Emma was having enough trouble with high school—and then she discovered she was destined to save the world.
Debut novelist Ashley provides more YA grist for the mill of contemporary American adolescence in the first volume of a planned trilogy. Emma thought she was just a typical alienated high school student. Now she’s suddenly going into trances, magically deflecting the unwanted attention of teachers asking questions she can’t answer, and fomenting cafeteria food fights with her mind. And there’s the cute new guy in school, Connor, whose flattering attentions lead to attempted murder. Emma, it turns out, is the descendant of a race of vaguely angelic beings called El-ahren; after a schism, four of the ruling Eidolon underwent a ritual transition to human form, called Chimeran. Emma has been born and reborn for millennia, waiting for the time, which is now, when she will Awaken, so she can find the Chimeran and prevent their ancient enemy, Malum, from overwhelming the world with his evil. Emma is guarded and trained by a small cadre—the motherly Kiana; the wise Sebastian; her ex, Jordan; the class grump, Griffin; and, to Emma’s surprise, her best friend, Sarah. Emma’s Awakening alerts the opposing Sicarians to her existence, and the group must go on the run while simultaneously searching for the hidden Chimeran. Emma’s first-person narration sounds authentically adolescent, with her obsessions about her appearance and burgeoning sexuality. This does, however, lead to some narrative dissonance; the death of Emma’s aunt in a Sicarian-set house fire, the reactions of her girlfriends to seeing Emma back together with Jordan, and the discovery that she is meant to save the world all rouse her to the same level of sullen despair. The specific mythic underpinning of the plot and the identities and loyalties of the various factions are difficult to follow—what matters is that Emma is chosen and has powers, whether she likes it or not. It becomes difficult to decide whether sentences like “As quickly as the bubonic plague spread through Europe, goosebumps broke out across my arms as I started literally freaking out” are accurate evocations of teenage hyperbole or just awkward writing. Sadly, the consistent misuse of “don” for “dawn” and the fact that everything happens “immediately” or “suddenly” leads one to suspect the latter.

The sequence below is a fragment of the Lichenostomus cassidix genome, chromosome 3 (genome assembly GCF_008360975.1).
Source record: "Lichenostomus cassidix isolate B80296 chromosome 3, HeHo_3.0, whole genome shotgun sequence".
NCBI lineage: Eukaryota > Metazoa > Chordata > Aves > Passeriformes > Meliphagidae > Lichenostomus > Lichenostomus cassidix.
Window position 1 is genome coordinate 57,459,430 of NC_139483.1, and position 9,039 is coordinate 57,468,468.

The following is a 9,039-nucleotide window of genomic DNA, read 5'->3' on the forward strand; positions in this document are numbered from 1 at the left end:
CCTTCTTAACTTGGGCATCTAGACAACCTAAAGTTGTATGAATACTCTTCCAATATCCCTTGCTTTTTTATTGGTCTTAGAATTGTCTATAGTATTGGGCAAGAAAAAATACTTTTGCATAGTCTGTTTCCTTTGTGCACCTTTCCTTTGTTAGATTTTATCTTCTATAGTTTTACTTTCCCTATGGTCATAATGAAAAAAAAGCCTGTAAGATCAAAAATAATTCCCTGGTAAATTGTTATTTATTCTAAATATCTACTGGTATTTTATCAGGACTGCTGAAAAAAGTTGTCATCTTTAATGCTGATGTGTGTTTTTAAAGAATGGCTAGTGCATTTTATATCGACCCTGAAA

There’s action, romance and mysticism, but ultimately, it doesn’t seem to lead anywhere.